Tenacious Mother’s Attorney Able to Get Judge Reversed in Domestic Violence Case
California Family Code section 3044 basically requires a judge not to award joint or sole custody to a parent when there has been a finding that the parent perpetrated domestic violence against the other parent within the previous five years. There are seven exceptions to this rule, such as the completion of a domestic violence batterer’s course by the offending person. But the parent who committed the domestic violence has the burden of proof to show that one of the seven exceptions apply. And if one of those exceptions do apply, the judge has to stake “on the record” which exception or exceptions do apply.
In a case just decided by the California Court of Appeal, the judge (Hon. Dean Hansell) started to explain why he was giving the father more time than the mother even though the judge had granted a two year domestic violence restraining order against the father. But the mother’s attorney kept interrupting the judge, who finally gave up and said “this hearing is over because you continue to interrupt”.
The judge summarized his reasoning on the record without further argument from counsel but did not mention each of the seven exceptions. This, the appeals court said, was error. “The purpose of (section 3044)”, said the Court, “is to move family courts, in making custody determinations, to consider properly and to give heavier weight to the existence of domestic violence”. This is because “courts have historically failed to take sufficiently seriously evidence of domestic violence”.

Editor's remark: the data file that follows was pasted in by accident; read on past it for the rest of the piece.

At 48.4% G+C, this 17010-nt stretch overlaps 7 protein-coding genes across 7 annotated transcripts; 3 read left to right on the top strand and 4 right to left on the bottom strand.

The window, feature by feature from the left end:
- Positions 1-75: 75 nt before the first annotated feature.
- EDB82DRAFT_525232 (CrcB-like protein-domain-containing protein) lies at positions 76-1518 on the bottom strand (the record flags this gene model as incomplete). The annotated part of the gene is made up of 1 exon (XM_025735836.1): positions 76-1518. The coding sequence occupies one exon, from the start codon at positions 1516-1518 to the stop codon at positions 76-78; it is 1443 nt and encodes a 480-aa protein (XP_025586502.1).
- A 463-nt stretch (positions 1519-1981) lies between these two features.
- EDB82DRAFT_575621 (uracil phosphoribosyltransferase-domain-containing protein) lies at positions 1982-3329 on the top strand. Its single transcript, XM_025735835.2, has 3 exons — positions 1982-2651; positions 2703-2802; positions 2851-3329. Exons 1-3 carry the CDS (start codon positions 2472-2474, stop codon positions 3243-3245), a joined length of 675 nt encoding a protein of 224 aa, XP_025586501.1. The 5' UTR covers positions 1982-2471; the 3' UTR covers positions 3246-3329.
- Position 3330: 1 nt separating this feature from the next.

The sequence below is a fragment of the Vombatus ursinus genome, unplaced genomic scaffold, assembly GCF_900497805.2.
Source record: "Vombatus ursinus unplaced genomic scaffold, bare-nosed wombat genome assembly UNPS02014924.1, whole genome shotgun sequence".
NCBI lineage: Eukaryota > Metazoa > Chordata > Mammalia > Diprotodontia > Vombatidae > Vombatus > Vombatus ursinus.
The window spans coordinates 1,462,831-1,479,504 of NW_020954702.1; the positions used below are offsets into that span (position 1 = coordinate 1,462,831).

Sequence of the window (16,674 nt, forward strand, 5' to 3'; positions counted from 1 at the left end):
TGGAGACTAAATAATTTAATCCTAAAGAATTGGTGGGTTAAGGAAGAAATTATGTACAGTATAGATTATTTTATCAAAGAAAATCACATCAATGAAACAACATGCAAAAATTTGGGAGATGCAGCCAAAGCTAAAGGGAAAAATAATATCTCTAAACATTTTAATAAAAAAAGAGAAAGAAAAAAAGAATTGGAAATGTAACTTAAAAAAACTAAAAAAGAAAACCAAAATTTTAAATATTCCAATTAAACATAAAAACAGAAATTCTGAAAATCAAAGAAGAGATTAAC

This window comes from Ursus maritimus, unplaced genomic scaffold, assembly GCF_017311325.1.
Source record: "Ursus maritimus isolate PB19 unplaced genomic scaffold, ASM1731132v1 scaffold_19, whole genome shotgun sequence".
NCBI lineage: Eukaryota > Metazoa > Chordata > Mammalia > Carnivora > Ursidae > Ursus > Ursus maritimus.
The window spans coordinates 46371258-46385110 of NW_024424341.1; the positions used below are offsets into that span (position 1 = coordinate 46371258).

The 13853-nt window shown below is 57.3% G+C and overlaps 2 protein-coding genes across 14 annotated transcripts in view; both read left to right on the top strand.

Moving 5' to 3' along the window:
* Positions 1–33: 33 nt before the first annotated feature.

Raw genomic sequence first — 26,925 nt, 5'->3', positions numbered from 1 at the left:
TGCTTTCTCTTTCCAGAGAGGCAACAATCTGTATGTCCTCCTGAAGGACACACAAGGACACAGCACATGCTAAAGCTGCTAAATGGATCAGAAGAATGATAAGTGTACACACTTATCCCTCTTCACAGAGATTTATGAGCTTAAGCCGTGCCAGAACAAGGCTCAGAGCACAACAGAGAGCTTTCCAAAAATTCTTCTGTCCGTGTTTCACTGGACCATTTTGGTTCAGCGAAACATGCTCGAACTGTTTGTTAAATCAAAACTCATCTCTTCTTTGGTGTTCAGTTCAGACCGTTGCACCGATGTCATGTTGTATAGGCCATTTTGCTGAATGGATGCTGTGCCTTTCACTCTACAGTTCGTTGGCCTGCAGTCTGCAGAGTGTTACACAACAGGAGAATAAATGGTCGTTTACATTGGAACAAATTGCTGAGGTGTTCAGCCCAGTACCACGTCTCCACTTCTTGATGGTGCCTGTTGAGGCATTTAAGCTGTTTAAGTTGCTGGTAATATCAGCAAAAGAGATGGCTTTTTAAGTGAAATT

In this case, the court was bothered by the fact that Father was awarded custody, even though the court found that he was a batterer. Paradoxically, no batterers program was ordered, even though completion of a batterer’s program is one of the seven exceptions. For this reason, the Court of Appeal noted “[t]he family court in this case began stating specific findings on the record but was unable to complete that statement”.
The lawyer’s role in all of this did not go unnoticed. “Mother’s counsel was not helpful in assisting the trial court complete this statutory obligation” said the opinion, which was authored by the Hon. John Wiley. “Counsel repeatedly interrupted the court, even after the court politely asked counsel to stop interrupting”.
The end result of all of this was for the justices to order the trial court to hold a new hearing and to provide a complete statement of specific reasons for its order.
As for the reason for the domestic violence restraining order in the first place, the facts apparently were that the father was continuously berating the mother in front of their son and had scratched her across her chest, forcefully pushed her, physically removed the child from the mother’s home without returning him, and had threatened her on multiple occasions to take the boy to Guatemala. Indeed, the parties had separated because of the father’s apparent violent behavior towards the mother.
The case, entitled Jaime G. v. H.L., was certified for publication, which means it is binding on attorneys and lower California courts throughout the State.
As stated above, this restraining order was for two years. In California, domestic violence restraining orders may last up to five years.